"I am not a friend to a very energetic government," Thomas Jefferson once
sighed. It's a feeling most of us get at times.
It's hard to be a friend to government when you read that the CIA wants
an additional $55 million from our pockets to buy back the Stinger anti-aircraft
missiles it gave free of charge to the Afghan rebels back in the 80s.
And it's hard to be a pal to a government that rigs SDI tests to get a
gullible Congress to pour more of our money down the dry hole of the Gipper's
Star Wars fantasy.
Nevertheless, I get the fantods from an anti-government proposal being
by Clinton's Federal Highway Administration. It would turn over operation of
part of the interstate highway to private business.
"We have got to get the private sector involved in financing highway
improvements," an FHA honcho says.
That means, I'm afraid, running the interstate on a "business-like" basis
toll gates charging what the traffic will bear, potholes praised as evidence the
roadway is "pre-tested," green-light specials for the stretch between Big Springs
and Julesburg. In short, hucksterism on I-80.
No, thanks. I'll get my greed and incompetence from rascals we can
throw out of office every once in a while.
In minor matters of tradebetter mousetraps, widgets with built-in
obsolescence, new and improved bellywashI'm willing to let unfettered
capitalism have its profiteering way with us. Not because I'm convinced it's for
the common weal, but because it's sometimes amusing.
Consider the marketing scheme hatched up last month by deep thinkers
for the UK division of the Hoover vacuum cleaner company owned by the
Maytag Corp., right next door in Newton, Iowa. They offered two free
international airline tickets to anyone who'd buy a new Hoover.
They overlooked a minor detail: two international airline tickets cost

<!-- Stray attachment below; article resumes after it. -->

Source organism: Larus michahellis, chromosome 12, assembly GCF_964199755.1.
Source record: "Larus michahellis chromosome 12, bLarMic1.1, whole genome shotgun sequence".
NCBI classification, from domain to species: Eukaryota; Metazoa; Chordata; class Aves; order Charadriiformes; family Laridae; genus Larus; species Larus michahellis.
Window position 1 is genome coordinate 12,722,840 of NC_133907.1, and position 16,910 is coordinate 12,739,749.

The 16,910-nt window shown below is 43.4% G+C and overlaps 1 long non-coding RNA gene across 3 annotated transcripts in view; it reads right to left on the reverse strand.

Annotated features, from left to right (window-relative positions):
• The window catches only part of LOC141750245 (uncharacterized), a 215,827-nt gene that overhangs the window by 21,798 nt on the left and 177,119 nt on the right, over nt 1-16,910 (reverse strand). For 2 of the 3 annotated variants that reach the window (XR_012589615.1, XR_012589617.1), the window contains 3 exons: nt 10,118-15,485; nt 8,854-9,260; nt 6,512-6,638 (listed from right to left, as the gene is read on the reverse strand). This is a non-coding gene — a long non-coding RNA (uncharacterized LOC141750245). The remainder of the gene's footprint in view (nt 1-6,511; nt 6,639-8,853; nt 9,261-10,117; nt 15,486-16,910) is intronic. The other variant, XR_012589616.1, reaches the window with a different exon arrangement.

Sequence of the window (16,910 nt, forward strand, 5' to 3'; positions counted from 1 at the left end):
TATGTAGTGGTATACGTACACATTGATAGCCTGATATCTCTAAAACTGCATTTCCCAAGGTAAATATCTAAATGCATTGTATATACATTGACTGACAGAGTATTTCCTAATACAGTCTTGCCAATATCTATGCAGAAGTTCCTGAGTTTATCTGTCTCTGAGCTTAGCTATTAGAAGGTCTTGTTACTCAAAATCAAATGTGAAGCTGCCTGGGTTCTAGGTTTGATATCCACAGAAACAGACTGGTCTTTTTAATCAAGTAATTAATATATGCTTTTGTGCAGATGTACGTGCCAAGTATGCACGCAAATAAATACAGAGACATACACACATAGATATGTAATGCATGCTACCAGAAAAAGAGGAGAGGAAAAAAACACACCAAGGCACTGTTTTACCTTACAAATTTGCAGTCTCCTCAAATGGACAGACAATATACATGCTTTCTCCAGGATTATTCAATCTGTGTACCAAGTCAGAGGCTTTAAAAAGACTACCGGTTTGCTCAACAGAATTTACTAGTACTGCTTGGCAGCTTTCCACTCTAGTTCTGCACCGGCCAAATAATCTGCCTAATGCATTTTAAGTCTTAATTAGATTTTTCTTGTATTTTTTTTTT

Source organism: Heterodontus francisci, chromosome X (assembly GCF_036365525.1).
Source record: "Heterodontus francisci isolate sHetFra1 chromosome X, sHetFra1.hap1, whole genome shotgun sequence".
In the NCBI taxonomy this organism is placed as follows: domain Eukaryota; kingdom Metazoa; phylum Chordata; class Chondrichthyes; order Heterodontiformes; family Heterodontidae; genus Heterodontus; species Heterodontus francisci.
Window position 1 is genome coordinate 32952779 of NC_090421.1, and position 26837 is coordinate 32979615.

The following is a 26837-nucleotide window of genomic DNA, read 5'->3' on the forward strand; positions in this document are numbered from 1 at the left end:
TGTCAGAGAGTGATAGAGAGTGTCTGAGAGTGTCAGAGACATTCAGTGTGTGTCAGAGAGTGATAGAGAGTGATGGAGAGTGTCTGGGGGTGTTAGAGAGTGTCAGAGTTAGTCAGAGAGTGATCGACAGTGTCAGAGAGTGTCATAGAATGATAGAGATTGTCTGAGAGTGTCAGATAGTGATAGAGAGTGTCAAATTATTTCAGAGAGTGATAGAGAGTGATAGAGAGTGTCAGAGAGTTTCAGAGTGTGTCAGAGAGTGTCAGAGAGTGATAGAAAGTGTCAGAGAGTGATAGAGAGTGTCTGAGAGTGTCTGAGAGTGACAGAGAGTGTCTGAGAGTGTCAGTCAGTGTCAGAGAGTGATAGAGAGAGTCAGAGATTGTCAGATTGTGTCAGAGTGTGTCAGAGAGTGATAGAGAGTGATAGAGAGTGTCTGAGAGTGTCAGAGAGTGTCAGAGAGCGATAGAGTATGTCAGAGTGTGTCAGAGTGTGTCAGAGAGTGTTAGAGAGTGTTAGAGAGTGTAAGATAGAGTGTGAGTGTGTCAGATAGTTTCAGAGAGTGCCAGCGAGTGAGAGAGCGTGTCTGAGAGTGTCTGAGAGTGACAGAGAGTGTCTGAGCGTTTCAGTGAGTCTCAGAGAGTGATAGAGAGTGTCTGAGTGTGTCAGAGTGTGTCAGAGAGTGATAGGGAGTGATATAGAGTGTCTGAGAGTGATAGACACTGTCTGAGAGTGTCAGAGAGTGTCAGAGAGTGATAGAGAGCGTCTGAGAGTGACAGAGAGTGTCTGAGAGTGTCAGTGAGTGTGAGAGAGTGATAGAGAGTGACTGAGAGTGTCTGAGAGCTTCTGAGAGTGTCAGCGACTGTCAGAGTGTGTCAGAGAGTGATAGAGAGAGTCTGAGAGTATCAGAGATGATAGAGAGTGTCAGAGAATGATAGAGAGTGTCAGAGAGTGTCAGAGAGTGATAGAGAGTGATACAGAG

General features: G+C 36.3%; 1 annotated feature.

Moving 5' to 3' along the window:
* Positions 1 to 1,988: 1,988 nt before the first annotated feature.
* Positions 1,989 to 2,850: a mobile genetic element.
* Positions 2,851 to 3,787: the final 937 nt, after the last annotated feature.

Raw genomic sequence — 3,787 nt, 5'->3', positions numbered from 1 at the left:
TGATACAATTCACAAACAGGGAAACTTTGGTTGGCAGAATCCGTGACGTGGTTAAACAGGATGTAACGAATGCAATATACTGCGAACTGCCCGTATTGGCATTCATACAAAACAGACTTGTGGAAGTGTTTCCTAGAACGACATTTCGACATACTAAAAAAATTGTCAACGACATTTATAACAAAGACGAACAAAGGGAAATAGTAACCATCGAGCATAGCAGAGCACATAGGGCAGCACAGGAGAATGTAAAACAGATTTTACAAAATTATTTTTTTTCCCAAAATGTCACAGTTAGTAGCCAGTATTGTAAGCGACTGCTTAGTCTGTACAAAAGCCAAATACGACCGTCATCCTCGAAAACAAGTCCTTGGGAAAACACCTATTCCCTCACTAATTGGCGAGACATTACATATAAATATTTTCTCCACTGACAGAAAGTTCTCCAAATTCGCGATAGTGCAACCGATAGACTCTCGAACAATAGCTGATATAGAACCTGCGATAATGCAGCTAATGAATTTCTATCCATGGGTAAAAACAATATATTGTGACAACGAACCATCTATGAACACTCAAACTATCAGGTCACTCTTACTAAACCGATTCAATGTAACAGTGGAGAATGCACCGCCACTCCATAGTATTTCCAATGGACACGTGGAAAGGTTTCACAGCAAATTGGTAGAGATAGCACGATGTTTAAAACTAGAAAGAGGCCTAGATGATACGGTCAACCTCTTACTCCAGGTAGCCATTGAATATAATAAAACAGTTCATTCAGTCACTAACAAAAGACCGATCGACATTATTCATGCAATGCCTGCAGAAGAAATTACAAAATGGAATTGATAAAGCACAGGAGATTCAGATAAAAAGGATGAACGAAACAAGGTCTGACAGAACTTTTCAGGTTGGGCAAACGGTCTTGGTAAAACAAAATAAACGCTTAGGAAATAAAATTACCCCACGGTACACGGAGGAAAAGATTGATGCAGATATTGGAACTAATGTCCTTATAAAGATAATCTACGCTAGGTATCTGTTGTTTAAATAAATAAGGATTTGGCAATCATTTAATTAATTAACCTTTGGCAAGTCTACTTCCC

more than most new Hoovers.
The result was that Hoover had to set aside $30 million to pay for 103,000
UK customers' flights to the US and Europe, and for an "unspecified number"
who will take off before the promotion ends in April.
So being a friend to very energetic free enterprise may be as hazardous as
being a friend to very energetic government. I don't trust an unregulated free
market in matters much more important than vacuum cleaners.
Health care comes to mind.
Since the Clintons' proposal to revamp the system, we've been told by the
free market True Believersthose who see the economy as a theological question
, who see the invisible hand of free enterprise as an appendage of Godthat the
health system we've got isn't broke so we shouldn't fix it. When you're a free
enterprise fundamentalist, the assumption is that anything growing out of free
enterprise is, by definition, the best of all possible systems and not to be tinkered
The Truth, Mainly
There's a touching ideological purity to that position, but it ignores the
We've all seen the numbers by now that show how the invisible hand has
goosed us into spending a larger percentage of our gross domestic product on
health care than other countries doand getting less to show for it.
And we can all tell stories that show the system isn't working. Wait a
minute with yours while I tell mine:
A friend in Colorado had a hip replaced this summer. Because she
recently got a new job and new medical insurance, she discovered that anything
relating to her pre-existing arthritusincluding her bad hipisn't covered by her
new policy. So she had to come up with $35,000 to pay the bill.
If you tell her the system is working, it makes her cranky.
Another Colorado story: Tom Levin, chief executive of Blue Cross-Blue
Shield out there, was fired from his $575,000 job this summer because the state
insurance commissioner concluded the Blues were overcharging on premiums,
making risky loans to Blues in other states, paying excessive executive salaries
and benefits, and using questionable bookkeeping practices.
You might think that Mr. Levin could have saved enough from his
$575,000 annual salary to tide him over until he could find something else in the
help wanted ads, but the Blue Cross-Blue Shield board of directors gave the poor
guy $1.5 million severance pay. Enough to cover about 43 hip replacements
should he need them.
He probably thinks the health care system works just fine, thank you.
A long time ago we decided that universal education was too important
to be left to the free market. Forty years ago, we decided that even an interstate
highway was too important for the invisible hand to produce. Is it too much to
hope that we're about to decide that ideological purity is less important than a
health care system that works for all of us?
Satterfield is a college professor and writes as a means of discovery.